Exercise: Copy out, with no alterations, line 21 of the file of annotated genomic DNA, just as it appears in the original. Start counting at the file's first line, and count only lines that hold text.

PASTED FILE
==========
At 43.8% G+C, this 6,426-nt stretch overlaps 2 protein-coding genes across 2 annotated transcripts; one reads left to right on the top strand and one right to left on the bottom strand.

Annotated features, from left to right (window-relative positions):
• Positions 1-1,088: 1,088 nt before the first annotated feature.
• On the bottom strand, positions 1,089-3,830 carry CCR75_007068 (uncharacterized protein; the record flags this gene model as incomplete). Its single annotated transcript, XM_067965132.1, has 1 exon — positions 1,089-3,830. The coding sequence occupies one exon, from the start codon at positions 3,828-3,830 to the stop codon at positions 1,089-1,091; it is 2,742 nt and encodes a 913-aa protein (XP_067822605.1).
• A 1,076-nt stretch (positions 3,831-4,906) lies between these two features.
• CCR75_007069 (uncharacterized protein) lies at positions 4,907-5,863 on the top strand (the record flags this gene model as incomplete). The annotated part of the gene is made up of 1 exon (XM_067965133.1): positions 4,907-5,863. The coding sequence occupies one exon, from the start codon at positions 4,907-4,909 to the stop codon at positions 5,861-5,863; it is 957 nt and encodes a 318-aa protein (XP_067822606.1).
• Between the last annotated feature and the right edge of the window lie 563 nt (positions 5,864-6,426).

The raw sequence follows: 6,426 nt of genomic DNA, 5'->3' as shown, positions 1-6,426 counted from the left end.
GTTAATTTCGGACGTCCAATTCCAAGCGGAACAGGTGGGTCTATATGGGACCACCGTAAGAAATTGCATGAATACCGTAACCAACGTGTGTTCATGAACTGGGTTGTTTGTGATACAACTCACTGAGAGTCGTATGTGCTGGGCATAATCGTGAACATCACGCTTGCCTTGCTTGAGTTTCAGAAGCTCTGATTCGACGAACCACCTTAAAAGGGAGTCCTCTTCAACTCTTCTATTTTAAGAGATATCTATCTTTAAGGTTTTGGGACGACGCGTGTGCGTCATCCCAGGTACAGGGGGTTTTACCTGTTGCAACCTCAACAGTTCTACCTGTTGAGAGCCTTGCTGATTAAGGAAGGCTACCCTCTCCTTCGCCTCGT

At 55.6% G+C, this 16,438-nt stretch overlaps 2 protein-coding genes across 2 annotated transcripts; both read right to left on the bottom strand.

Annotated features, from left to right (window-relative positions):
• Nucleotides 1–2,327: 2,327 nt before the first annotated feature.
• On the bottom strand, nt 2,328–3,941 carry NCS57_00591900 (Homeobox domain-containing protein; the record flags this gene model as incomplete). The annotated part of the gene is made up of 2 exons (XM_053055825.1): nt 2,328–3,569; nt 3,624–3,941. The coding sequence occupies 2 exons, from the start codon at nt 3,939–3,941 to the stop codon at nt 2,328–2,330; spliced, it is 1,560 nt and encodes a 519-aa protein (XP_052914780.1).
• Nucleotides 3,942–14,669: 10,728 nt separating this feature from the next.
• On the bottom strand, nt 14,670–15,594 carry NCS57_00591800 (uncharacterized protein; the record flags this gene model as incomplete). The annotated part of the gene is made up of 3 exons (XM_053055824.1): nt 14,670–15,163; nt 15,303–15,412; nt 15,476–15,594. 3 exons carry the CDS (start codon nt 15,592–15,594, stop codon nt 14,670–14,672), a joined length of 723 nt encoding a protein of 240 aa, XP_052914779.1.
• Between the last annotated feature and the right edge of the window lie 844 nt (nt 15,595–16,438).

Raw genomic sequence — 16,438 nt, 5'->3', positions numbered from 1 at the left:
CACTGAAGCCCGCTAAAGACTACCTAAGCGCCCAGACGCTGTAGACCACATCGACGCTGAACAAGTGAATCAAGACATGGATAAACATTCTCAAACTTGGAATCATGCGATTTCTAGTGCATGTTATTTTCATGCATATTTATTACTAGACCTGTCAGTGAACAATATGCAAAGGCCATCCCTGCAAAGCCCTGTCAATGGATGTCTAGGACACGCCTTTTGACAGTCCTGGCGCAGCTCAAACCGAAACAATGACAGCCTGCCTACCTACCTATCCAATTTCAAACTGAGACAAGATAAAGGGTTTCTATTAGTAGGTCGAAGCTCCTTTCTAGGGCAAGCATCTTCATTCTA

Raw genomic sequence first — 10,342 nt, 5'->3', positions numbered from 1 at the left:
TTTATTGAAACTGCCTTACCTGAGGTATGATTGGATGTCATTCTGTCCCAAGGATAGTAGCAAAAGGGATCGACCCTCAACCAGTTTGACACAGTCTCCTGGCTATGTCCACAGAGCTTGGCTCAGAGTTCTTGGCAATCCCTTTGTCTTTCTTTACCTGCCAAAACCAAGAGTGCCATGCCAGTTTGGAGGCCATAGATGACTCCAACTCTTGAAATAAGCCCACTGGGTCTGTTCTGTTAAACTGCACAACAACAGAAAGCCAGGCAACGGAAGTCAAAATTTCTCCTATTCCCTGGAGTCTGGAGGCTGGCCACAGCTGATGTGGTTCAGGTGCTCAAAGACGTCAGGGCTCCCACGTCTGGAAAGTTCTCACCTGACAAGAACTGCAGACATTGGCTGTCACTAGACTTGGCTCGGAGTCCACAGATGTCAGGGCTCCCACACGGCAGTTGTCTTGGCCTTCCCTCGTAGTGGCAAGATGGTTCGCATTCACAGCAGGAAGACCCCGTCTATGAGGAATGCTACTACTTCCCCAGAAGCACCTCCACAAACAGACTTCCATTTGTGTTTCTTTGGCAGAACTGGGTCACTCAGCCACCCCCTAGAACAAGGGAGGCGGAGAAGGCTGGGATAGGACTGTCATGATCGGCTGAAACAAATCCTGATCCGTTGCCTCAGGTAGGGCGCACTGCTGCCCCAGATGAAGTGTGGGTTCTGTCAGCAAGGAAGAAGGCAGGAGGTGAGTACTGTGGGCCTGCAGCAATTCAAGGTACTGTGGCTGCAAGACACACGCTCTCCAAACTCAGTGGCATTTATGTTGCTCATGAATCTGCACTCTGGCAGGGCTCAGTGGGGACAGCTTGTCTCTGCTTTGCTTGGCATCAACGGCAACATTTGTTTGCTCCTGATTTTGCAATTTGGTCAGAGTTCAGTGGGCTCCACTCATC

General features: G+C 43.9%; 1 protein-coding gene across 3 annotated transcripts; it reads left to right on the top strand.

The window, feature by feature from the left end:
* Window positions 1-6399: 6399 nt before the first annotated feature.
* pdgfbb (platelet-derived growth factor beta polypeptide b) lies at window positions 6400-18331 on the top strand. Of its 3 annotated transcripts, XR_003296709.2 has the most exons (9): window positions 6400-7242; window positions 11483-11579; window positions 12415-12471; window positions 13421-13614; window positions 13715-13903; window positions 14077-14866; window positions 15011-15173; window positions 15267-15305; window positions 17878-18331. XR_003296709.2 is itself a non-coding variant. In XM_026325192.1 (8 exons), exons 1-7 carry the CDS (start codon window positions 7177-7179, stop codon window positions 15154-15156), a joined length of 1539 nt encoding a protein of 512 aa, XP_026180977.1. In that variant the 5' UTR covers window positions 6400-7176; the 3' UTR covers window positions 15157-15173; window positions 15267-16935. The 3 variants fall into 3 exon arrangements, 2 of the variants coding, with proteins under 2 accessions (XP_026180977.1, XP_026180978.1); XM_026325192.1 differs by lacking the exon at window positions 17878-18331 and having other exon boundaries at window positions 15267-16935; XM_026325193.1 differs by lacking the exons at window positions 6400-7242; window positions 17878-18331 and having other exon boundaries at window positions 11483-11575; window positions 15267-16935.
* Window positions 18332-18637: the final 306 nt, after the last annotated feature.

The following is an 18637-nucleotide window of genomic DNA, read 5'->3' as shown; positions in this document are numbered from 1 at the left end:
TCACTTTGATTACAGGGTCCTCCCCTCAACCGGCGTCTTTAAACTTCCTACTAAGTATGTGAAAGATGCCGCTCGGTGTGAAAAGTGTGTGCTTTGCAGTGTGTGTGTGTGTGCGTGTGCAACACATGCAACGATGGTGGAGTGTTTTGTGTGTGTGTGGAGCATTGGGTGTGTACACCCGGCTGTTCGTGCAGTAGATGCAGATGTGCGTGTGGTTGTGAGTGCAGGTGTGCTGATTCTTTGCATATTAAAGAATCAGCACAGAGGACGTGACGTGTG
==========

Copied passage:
General features: G+C 43.9%; 1 protein-coding gene across 3 annotated transcripts; it reads left to right on the top strand.